3D V-NAND Technology: Powering The Future Solid State Drives  
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3D V-NAND Technology: Powering The Future Solid State Drives  

With the considerable improvements in storage capabilities, there is no reason why one would prefer a Hard Disk Drive over a Solid State Drive. Both these are non-volatile storage devices, which means the data written to them will not disappear even if the power is shut. While their purpose is the same, their construction differs due to which the performance and storage capabilities. A hard disk drive (HDD) stores information on a rotating disk using a magnetic arm and hence is noisy, less efficient and more power consuming. Learn more about HDDs here.

3D V-NAND Technology: Powering The Future Solid State Drives   

Solid State Drives (SSDs)

A SSD instead stores data in flash memory chips which are interconnected thus retaining huge amount of data. Though a little costlier than the HDDs, these SSDs are fast becoming the preferred choice of storage devices in desktops and laptops.

In this mix, Samsung pops out the SSD 850 PRO which features the 32-layer 3D V-NAND Flash Memory. This is an improvement over the earlier models of SSDs which were based on the 2D Planar NAND technology; the result is more storage, more speed, more efficiency and hence more reliability.


2D Planar NAND and 3D Vertical NAND – The Difference

Instead of using the conductive floating gate (like all the other flash memory chips) to store charge, the 3D V-NAND Technology uses Silicon Nitride (an insulator) to store charge by means of the Charge Trap Flash (CTF) technology. This little modification means that there is no memory wear (or) flash wear caused due to short circuit currents.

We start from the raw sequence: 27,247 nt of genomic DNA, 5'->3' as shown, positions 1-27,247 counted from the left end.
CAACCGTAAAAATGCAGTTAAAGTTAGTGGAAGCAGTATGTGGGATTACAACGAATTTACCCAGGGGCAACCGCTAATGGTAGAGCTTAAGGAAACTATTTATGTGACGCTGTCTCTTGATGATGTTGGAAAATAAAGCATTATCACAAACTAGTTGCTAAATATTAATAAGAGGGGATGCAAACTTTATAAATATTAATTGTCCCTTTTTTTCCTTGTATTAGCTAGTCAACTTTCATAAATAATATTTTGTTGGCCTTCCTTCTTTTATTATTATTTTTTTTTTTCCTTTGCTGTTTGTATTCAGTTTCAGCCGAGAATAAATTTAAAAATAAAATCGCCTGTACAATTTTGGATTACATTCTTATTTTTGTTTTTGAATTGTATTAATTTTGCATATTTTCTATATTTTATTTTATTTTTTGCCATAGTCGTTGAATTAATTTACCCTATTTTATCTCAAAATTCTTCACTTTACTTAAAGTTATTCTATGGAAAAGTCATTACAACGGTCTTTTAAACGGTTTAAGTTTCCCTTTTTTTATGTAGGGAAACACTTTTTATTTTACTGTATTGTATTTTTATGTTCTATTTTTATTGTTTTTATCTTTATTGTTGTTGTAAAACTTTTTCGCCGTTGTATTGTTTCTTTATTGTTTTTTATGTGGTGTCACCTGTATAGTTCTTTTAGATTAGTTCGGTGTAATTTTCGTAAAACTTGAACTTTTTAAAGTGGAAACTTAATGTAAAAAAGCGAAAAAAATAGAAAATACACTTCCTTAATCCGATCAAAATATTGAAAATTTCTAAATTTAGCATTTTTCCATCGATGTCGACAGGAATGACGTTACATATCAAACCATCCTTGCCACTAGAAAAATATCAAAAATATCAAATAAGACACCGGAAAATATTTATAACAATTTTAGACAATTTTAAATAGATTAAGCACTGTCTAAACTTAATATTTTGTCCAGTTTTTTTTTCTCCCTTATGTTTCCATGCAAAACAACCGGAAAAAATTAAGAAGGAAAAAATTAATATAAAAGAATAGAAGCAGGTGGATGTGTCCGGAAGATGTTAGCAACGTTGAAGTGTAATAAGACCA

But the operation of a control gate MOSFET can explained practically considering a bucket of water. The water stays in the bucket until there isn’t any hole in the bucket. Once there is a hole, sooner or later the entire bucket is gets emptied. Here water is analogy to the charge present on the floating gate and the bucket that holds this water is analogous to the layer of insulating material around the floating gate.

This hole formation in the insulating oxide layer is the resultant of the stress caused on this layer while writing into the drive. Due to which over a span of time the degradation is multiplied and ultimately the floating gate gets short-circuited. Manufacturers, in order to avoid such floating gate collapses, usually thicken this insulating layer thus increasing the ‘endurance’, hence the life time of a typical 2D Planar NAND SSDs.

But a Charge Trap Flash (CTF) technology, in 3D Vertical NAND is immune to such memory wear outs and a short circuit will result in no severe effects. This is primarily because the charge is stored on an insulator and no short-circuit would disturb this charge. Hence there is no need to employ a thick oxide layer and the capacitance effect can be kept to minimum levels, thus, improving the speed of the write and read operations and the interference with neighboring cells isn’t much of a problem.

It is due to this vital aspect that a charge trapping cell can be stacked over another such cell and this is why 24 layer 3D V-NAND and a 32 layer 3D V-NAND were a reality.


The Plus Points:

The vertical stacking of cells is more advantageous than the planar arrangement. With vertical stacking, a higher capacity of cells can be included in a given volume. This improves the electrical efficiency as the connections are shortened hence much lower power is consumed. Thanks to the charge trap flash technology due to which Samsung has openly announced a warranty period of 10 years on the SSD 850 PRO and that’s how confident they are about the endurance of the 3D V-NAND. Hence the Samsung 850 PRO SSD will surely turn out to be a revolutionary storage device once it is set into the market.

3 thoughts on “3D V-NAND Technology: Powering The Future Solid State Drives  

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